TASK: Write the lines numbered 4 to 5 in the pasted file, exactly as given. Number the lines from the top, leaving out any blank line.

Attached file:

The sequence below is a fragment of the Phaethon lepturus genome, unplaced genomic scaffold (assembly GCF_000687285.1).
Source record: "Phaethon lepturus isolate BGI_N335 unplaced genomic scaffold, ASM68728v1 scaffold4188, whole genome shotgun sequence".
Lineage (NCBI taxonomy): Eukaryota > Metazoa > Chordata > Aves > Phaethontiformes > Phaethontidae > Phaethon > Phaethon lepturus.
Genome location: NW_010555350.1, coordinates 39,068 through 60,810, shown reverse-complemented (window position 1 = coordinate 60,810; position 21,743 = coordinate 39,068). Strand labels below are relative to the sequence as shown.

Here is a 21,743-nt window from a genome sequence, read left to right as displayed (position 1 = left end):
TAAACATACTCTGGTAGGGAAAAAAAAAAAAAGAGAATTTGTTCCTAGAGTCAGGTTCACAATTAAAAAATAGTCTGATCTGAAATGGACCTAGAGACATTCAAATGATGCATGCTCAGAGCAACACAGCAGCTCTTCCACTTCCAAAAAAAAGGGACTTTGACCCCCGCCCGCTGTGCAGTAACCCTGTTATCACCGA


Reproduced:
Genome location: NW_010555350.1, coordinates 39,068 through 60,810, shown reverse-complemented (window position 1 = coordinate 60,810; position 21,743 = coordinate 39,068). Strand labels below are relative to the sequence as shown.

Here is a 21,743-nt window from a genome sequence, read left to right as displayed (position 1 = left end):